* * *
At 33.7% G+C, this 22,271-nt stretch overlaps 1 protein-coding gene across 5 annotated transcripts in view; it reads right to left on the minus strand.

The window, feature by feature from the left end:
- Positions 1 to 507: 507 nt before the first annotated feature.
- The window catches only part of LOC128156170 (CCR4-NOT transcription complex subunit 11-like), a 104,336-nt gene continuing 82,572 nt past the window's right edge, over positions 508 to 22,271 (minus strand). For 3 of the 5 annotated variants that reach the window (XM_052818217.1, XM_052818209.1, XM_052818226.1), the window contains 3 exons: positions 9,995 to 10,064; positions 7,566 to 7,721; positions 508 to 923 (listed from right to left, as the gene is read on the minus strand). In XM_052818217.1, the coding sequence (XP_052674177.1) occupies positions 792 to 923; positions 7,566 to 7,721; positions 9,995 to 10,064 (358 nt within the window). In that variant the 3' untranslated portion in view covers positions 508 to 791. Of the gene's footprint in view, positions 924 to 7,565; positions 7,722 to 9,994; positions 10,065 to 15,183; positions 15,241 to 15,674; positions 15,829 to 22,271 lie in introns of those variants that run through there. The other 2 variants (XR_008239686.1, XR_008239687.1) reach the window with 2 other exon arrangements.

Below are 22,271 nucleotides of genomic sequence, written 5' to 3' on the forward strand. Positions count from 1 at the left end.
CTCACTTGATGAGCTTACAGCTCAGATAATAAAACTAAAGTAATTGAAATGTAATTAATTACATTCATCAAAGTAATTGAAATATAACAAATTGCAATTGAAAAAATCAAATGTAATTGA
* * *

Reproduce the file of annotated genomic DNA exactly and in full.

At 33.7% G+C, this 22,271-nt stretch overlaps 1 protein-coding gene across 5 annotated transcripts in view; it reads right to left on the minus strand.

The window, feature by feature from the left end:
- Positions 1 to 507: 507 nt before the first annotated feature.
- The window catches only part of LOC128156170 (CCR4-NOT transcription complex subunit 11-like), a 104,336-nt gene continuing 82,572 nt past the window's right edge, over positions 508 to 22,271 (minus strand). For 3 of the 5 annotated variants that reach the window (XM_052818217.1, XM_052818209.1, XM_052818226.1), the window contains 3 exons: positions 9,995 to 10,064; positions 7,566 to 7,721; positions 508 to 923 (listed from right to left, as the gene is read on the minus strand). In XM_052818217.1, the coding sequence (XP_052674177.1) occupies positions 792 to 923; positions 7,566 to 7,721; positions 9,995 to 10,064 (358 nt within the window). In that variant the 3' untranslated portion in view covers positions 508 to 791. Of the gene's footprint in view, positions 924 to 7,565; positions 7,722 to 9,994; positions 10,065 to 15,183; positions 15,241 to 15,674; positions 15,829 to 22,271 lie in introns of those variants that run through there. The other 2 variants (XR_008239686.1, XR_008239687.1) reach the window with 2 other exon arrangements.

Below are 22,271 nucleotides of genomic sequence, written 5' to 3' on the forward strand. Positions count from 1 at the left end.
CTCACTTGATGAGCTTACAGCTCAGATAATAAAACTAAAGTAATTGAAATGTAATTAATTACATTCATCAAAGTAATTGAAATATAACAAATTGCAATTGAAAAAATCAAATGTAATTGA